The panel featured Professor Franziska Sucker (Associate Professor, School of Law at the University of Witwatersrand), Stephen Meltzer (Executive Consultant at Webber Wentzel), James Hodge (Chief Economist at the Competition Commission and Acting Deputy Competition Commissioner), and Olivier Serrao (Executive: Strategy at Business Leadership South Africa).
It’s common knowledge that AfCFTA still faces many challenges before meaningful trade across the continent kicks in. Sucker highlighted some of these including incomplete tariff negotiations, insufficient physical infrastructure, inadequate digital infrastructure, the challenge of working with 42 currencies, a lack of domestic legislation, and a lack of know-how on the ground among customs officers.
With AfCFTA tariff commitments due to be finalised by June, and competition, IP and digital trade aspects due to be finalised by September, she commented: “These are the official deadlines and I don't think it’s realistic.”
Meltzer discussed some of the trade remedies under AfCFTA, but said, “at the moment these remedies are more illusory than real.” Anti-dumping measures, global safeguards and preferential safeguards are included, but he explained that up to now these have only been used by the Southern African Customs Union (SACU) and Egypt because the rest of Africa does not have the capacity to conduct the investigations which are required by the WTO and these agreements.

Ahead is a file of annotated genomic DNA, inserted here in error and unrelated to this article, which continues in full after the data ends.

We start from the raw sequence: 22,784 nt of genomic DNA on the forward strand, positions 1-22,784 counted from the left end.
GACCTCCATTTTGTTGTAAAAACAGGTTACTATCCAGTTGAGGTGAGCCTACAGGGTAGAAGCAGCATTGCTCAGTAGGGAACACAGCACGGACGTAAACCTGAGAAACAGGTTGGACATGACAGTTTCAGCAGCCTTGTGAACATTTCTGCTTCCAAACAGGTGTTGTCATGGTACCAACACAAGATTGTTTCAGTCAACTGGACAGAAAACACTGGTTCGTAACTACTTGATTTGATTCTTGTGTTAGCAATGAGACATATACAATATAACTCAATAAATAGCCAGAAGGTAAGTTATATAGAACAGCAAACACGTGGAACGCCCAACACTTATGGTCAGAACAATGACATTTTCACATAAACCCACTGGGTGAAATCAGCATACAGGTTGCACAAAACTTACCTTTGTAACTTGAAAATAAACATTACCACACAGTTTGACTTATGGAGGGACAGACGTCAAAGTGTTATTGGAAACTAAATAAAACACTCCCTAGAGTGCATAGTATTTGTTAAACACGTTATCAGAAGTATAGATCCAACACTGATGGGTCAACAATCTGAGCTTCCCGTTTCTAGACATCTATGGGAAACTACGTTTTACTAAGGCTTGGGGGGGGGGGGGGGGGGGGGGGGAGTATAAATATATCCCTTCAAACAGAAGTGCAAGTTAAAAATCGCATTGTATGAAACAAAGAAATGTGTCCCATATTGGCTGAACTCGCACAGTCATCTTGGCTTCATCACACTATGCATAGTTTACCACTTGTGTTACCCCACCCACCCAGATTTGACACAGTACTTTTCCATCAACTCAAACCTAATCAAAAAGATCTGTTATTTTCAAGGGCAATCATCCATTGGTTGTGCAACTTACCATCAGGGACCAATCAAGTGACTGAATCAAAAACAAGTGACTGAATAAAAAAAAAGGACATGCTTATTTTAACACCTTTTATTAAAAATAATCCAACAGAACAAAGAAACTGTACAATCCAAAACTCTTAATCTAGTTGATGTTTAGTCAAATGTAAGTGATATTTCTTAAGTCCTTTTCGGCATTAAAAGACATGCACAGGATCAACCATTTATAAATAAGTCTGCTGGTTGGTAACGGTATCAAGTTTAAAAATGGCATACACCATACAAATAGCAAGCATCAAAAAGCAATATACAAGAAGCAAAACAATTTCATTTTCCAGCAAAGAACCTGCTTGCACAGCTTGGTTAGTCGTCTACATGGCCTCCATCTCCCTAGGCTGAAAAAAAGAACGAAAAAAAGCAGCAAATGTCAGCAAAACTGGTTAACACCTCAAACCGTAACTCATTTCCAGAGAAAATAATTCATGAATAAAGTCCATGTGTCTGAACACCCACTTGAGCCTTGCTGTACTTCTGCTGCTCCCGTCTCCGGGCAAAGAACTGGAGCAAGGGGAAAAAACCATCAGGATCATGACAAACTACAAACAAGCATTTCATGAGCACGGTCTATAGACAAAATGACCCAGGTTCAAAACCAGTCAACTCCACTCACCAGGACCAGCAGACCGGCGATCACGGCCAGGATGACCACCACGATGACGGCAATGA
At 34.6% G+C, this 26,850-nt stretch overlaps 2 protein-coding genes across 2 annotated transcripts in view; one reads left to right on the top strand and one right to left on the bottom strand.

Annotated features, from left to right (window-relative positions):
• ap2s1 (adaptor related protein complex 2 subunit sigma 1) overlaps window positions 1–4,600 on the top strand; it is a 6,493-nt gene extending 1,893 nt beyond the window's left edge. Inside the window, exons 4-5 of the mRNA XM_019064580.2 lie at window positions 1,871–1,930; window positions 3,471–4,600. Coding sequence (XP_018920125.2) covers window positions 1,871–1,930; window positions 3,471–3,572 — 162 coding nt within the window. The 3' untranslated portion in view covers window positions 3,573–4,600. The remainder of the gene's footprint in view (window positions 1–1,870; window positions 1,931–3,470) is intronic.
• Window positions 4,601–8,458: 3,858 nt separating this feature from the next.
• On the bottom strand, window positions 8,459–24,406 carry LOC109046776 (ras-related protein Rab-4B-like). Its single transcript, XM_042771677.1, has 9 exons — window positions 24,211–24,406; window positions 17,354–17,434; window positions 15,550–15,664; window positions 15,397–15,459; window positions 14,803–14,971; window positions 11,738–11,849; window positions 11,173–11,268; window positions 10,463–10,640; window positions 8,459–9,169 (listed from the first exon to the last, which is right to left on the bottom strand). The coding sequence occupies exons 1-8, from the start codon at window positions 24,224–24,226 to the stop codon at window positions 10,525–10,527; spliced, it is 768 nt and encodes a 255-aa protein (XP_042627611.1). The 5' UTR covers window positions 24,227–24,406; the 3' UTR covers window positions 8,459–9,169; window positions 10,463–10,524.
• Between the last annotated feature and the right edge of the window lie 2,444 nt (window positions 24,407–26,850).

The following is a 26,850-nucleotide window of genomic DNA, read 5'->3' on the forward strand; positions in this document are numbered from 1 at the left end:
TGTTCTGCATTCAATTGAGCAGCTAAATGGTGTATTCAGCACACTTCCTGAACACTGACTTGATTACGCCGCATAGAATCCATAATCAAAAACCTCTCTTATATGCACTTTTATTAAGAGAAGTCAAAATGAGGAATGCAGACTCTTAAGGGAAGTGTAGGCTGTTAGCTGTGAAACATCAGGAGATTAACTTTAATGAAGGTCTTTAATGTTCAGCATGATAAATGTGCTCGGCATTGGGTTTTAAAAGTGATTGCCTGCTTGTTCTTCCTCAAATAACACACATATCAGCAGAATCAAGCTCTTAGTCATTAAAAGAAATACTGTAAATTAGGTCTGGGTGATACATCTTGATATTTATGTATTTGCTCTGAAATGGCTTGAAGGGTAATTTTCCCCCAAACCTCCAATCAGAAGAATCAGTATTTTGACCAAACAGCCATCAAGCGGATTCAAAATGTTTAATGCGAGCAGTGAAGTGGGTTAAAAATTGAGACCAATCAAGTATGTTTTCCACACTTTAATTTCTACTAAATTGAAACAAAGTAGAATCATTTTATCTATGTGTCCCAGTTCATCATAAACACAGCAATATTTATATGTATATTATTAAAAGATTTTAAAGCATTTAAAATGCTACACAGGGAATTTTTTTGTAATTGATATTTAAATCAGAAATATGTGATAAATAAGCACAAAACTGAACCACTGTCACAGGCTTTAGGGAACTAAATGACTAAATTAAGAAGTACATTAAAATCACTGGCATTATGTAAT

On the feasibility of implementing a continental competition policy and possibly a continental competition regulator, Hodge replied: “What we may need to do is have a three-tier approach of national authorities, regional authorities and continental authorities and find ways in which we can divide the jurisdiction between them.”
Moving closer to home, and with localisation having been identified as a critical deliverable in South Africa’s economic recovery action plan, Serrao pointed out that localisation, controversial as it is, has been around for many years in the form of PPPFA, BBBEE and even voluntary organisations like Proudly South Africa. “I think there is broad consensus on the need for localisation provided that it’s smart localisation,” he said. “I think we need to be careful about using localisation as a blunt tool.”
When it comes to local procurement as part of localisation there’s another hiccup. Meltzer shared that in February 2022, the Constitutional Court upheld the Supreme Court of Appeal’s verdict that the Preferential Procurement Regulations issued by the Minister of Finance in 2017 were invalid and that the minister did not have the power to prescribe pre-qualification criteria for tenders. Meltzer explained there is currently a draft public procurement bill which will repeal the framework agreement, but in the meantime there’s much uncertainty.
Looking at the challenge of attracting foreign direct investment (FDI), Serrao shared some of the pros and cons of South Africa, concluding that “the country is certainly bankable and investable”, and although there is concern from potential investors there is also a lot of interest.
In explaining the role regulators such as the Competition Commission play in promoting FDI, Hodge highlighted that there is also an advocacy role for competition agencies. “Stability of society is conducive to investment,” he emphasised, and “overall investment will grow if we have a more stable economy, more equal economy and one where there are opportunities for the entrants and not just the incumbents.”
Hodge also discussed the importance of AfCFTA as it extends into the digital economy. “What’s important from a continental perspective is bringing that collective muscle that’s going to put us in a better position to negotiate terms, allow enforcement and provide protection of our consumers and businesses.”
To watch the full panel discussion click here.
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